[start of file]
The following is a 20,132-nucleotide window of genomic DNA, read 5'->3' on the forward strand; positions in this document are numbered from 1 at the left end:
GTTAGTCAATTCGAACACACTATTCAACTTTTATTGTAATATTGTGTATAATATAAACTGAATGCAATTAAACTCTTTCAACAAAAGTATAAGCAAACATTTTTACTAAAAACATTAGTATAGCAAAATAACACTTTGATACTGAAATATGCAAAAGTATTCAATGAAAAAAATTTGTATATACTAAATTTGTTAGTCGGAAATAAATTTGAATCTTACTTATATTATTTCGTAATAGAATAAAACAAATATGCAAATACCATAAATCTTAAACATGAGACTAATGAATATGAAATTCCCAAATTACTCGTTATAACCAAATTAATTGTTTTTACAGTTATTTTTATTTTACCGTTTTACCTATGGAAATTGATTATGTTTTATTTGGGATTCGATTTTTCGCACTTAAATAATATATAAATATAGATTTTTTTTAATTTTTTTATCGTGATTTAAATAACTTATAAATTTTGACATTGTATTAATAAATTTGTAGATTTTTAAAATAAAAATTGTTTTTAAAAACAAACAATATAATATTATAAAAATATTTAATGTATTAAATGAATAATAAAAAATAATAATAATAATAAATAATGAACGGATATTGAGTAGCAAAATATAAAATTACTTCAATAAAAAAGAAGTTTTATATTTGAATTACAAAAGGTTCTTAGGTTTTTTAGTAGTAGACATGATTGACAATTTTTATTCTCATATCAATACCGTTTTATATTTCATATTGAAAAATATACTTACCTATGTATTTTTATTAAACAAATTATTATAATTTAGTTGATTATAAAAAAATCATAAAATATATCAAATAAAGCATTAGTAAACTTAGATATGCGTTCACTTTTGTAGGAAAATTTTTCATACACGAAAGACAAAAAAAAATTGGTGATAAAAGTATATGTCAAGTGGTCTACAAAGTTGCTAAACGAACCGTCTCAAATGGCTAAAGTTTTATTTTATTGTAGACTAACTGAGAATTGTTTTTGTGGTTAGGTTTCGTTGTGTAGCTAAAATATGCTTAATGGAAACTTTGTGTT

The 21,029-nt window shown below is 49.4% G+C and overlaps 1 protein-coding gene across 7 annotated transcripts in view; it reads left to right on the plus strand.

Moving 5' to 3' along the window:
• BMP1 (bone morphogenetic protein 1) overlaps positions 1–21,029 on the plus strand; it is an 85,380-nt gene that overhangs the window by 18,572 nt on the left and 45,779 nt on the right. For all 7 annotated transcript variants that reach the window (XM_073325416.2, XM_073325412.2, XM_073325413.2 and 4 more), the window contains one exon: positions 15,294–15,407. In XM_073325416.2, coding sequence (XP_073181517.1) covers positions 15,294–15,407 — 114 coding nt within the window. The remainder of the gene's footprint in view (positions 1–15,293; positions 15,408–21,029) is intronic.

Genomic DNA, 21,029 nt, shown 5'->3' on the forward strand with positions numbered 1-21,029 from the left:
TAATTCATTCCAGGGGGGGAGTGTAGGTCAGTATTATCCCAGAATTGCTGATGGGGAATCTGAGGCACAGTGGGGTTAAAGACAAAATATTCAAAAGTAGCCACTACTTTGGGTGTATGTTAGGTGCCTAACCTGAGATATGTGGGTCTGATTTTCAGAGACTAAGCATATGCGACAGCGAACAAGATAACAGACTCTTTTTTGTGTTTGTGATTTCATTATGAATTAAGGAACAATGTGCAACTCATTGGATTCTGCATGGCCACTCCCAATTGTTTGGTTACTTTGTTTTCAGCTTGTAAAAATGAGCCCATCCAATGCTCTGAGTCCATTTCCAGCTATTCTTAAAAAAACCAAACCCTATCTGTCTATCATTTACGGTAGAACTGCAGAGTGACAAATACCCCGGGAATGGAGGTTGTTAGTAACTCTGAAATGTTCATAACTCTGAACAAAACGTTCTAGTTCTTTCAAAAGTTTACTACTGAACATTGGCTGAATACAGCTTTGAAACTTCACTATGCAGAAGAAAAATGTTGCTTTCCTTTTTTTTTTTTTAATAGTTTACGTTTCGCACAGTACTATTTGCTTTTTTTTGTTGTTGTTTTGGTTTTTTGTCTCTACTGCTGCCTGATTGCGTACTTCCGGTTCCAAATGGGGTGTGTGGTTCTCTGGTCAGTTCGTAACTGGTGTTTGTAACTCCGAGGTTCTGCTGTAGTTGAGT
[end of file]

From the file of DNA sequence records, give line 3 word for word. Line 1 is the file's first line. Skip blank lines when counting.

The 21,029-nt window shown below is 49.4% G+C and overlaps 1 protein-coding gene across 7 annotated transcripts in view; it reads left to right on the plus strand.